Tibbles CD. Selected gynecologic disorders. In: Marx JA, Hockberger RS, Walls RM, et al, eds. Rosen’s Emergency Medicine: Concepts and Clinical Practice. 7th ed. Philadelphia, Pa: Mosby Elsevier; 2009:chap 98.

    Amy JJ, Tripathi V. Contraception for women: an evidence based overview. BMJ. 2009;339:b2895.doi:10.1136/bmj.b2895.

    Prine L. Emergency contraception: myths and facts. Obstet Gynecol Clin N Am. 2007;34:127–136

    Mischell DR. Family planning: contraception, sterilization, and pregnancy termination. In: Katz VL, Lentz GM, Lobo RA, Gershenson DM, eds. Comprehensive Gynecology. 5th ed. Philadelphia, Pa: Mosby Elsevier; 2007:chap 14.

    Armstrong C. ACOG recommendations on emergency contaception. Am Fam Physician. November 15, 20120;82(10;1278.

    BACK TO TOP

    • Intrauterine device

      illustration

    • Side sectional view of f...

      illustration

    • Hormone-based contracept...

      illustration

    • Birth control methods

      illustration

      • Intrauterine device

        illustration

      • Side sectional view of f...

        illustration

      • Hormone-based contracept...

        illustration

      • Birth control methods

        illustration

      A Closer Look

        Self Care

          Tests for Emergency contraception

            Review Date: 4/9/2012

            Reviewed By: Susan Storck, MD, FACOG, Chief, Eastside Department of Obstetrics and Gynecology, Group Health Cooperative of Puget Sound, Bellevue, Washington; Clinical Teaching Faculty, Department of Obstetrics and Gynecology, University of Washington School of Medicine. Also reviewed by David Zieve, MD, MHA, Medical Director, A.D.A.M. Health Solutions, Ebix, Inc.

            The information provided herein should not be used during any medical emergency or for the diagnosis or treatment of any medical condition. A licensed medical professional should be consulted for diagnosis and treatment of any and all medical conditions. Links to other sites are provided for information only -- they do not constitute endorsements of those other sites. © 1997- A.D.A.M., Inc. Any duplication or distribution of the information contained herein is strictly prohibited.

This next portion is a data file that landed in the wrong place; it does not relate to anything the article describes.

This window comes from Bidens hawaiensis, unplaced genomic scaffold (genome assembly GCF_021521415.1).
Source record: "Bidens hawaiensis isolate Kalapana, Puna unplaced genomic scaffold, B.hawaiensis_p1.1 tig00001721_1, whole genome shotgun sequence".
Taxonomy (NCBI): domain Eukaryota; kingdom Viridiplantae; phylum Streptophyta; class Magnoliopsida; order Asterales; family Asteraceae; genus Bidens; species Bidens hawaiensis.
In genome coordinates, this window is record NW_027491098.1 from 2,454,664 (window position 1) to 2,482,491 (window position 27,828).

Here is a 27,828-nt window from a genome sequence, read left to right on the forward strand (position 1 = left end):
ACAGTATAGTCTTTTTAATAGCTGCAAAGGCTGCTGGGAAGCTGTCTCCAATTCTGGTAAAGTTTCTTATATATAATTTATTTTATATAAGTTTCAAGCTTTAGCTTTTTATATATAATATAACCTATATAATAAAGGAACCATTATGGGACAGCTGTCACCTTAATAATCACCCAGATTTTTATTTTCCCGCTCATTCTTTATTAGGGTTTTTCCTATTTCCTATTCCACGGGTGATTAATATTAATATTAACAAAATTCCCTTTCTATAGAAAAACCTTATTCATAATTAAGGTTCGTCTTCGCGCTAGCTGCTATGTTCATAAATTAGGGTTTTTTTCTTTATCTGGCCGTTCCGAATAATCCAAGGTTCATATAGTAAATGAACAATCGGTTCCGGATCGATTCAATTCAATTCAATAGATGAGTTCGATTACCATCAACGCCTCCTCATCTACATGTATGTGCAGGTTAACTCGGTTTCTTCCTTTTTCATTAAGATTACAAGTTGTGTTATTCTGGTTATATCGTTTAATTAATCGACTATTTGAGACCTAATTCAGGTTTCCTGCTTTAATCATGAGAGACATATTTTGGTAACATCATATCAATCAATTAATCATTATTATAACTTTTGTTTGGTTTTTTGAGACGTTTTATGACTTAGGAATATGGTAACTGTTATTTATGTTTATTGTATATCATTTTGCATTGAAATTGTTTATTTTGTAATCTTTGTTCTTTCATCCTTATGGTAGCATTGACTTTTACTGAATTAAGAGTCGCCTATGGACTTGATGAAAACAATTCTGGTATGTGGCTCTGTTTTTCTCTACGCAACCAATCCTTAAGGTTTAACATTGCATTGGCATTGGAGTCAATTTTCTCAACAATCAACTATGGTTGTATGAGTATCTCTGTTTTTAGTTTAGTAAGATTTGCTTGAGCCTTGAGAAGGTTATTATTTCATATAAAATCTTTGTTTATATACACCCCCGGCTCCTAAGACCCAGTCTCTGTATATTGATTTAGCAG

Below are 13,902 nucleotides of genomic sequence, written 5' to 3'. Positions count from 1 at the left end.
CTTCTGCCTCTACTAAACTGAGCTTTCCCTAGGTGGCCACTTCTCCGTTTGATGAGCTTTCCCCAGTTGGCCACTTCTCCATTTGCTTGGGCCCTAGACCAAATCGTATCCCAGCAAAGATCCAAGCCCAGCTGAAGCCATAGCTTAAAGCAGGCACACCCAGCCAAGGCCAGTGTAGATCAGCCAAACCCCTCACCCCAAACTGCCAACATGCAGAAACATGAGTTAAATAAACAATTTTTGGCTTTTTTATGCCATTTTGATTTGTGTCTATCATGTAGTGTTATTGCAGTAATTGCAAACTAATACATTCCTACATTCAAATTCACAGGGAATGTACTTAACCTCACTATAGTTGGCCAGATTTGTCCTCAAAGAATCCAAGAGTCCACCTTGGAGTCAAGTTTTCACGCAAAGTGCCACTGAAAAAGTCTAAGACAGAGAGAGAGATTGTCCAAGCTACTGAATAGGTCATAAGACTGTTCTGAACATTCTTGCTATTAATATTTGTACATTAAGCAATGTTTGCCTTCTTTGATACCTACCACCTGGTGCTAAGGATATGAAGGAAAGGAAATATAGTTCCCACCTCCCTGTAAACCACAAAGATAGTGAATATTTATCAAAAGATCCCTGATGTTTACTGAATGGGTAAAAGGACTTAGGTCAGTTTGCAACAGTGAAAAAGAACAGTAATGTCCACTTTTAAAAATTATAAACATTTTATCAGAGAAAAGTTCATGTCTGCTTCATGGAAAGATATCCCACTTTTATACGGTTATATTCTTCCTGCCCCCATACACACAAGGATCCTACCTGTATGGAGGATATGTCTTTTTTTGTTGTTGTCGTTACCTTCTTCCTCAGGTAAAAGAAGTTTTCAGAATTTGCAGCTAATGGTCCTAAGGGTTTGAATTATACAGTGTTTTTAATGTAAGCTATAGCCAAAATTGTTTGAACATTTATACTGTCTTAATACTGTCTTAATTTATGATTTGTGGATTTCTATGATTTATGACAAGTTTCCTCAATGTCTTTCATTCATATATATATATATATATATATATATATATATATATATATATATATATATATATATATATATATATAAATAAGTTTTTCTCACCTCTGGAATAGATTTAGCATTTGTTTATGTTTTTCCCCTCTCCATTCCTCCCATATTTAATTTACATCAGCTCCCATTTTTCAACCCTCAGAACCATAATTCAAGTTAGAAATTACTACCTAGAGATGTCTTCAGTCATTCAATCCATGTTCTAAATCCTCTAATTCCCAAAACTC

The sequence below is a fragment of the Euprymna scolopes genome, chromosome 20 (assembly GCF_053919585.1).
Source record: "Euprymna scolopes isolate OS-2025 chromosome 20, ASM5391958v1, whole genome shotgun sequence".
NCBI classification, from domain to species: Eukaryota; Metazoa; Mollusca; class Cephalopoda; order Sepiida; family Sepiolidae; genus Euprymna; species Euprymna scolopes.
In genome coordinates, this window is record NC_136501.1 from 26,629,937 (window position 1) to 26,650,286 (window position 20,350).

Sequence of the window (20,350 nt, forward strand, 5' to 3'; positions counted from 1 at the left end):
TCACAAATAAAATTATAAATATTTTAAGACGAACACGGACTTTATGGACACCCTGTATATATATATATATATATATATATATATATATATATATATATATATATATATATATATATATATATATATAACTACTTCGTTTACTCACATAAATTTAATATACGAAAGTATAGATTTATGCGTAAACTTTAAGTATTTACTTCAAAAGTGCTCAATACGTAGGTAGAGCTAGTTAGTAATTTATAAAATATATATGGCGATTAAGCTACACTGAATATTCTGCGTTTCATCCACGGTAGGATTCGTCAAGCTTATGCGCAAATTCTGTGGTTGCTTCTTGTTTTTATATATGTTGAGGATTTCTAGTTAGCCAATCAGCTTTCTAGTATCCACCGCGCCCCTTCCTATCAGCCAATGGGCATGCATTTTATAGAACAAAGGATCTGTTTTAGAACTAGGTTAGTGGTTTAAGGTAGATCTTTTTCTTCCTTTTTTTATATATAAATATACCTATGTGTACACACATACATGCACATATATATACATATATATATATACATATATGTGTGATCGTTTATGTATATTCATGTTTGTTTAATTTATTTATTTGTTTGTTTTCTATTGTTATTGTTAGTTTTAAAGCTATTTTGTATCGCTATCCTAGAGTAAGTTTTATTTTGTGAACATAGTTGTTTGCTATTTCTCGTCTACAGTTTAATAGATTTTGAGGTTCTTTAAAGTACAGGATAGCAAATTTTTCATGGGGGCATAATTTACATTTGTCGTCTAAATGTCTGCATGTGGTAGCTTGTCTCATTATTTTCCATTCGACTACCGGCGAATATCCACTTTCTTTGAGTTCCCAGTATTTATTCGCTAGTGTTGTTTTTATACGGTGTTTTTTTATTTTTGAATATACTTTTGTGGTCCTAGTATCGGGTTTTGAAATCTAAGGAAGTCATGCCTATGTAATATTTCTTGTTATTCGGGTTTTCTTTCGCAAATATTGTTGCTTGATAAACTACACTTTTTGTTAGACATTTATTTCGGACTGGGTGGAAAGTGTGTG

adam.com

            A.D.A.M. content is best viewed in IE9 or above, Fire Fox and chrome browser.


            Back  |  Top
            About Us
            Contact Us
            History
            Mission
            Locations & Directions
            Quality Reports
            Annual Reports
            Honors & Awards
            Community Health Needs
            Assessment

            Newsroom
            Services
            Brain & Spine
            Cancer
            Heart
            Maternity
            Orthopedics
            Pulmonary
            Sleep Medicine
            Urgent Care
            Women's Services
            All Services
            Patients & Visitors
            Locations & Directions
            Find a Physician
            Tour St. Luke's
            Patient & Visitor Information
            Contact Us
            Payment Options
            Financial Assistance
            Send a Card
            Mammogram Appointments
            Health Tools
            My Personal Health
            mystlukes
            Spirit of Women
            Health Information & Tools
            Clinical Trials
            Health Risk Assessments
            Employer Programs -
            Passport to Wellness

            Classes & Events
            Classes & Events
            Spirit of Women
            Donate & Volunteer
            Giving Opportunities
            Volunteer
            Physicians & Employees
            For Physicians
            Remote Access
            Medical Residency Information
            Pharmacy Residency Information
            Physician CPOE Training
            Careers
            Careers
            St. Luke's Hospital - 232 South Woods Mill Road - Chesterfield, MO 63017 Main Number: 314-434-1500 Emergency Dept: 314-205-6990 Patient Billing: 888-924-9200
            Copyright © St. Luke's Hospital Website Terms and Conditions  |  Privacy Policy  |  Patient Notice of Privacy Policies PDF Sitemap St. Luke's Mobile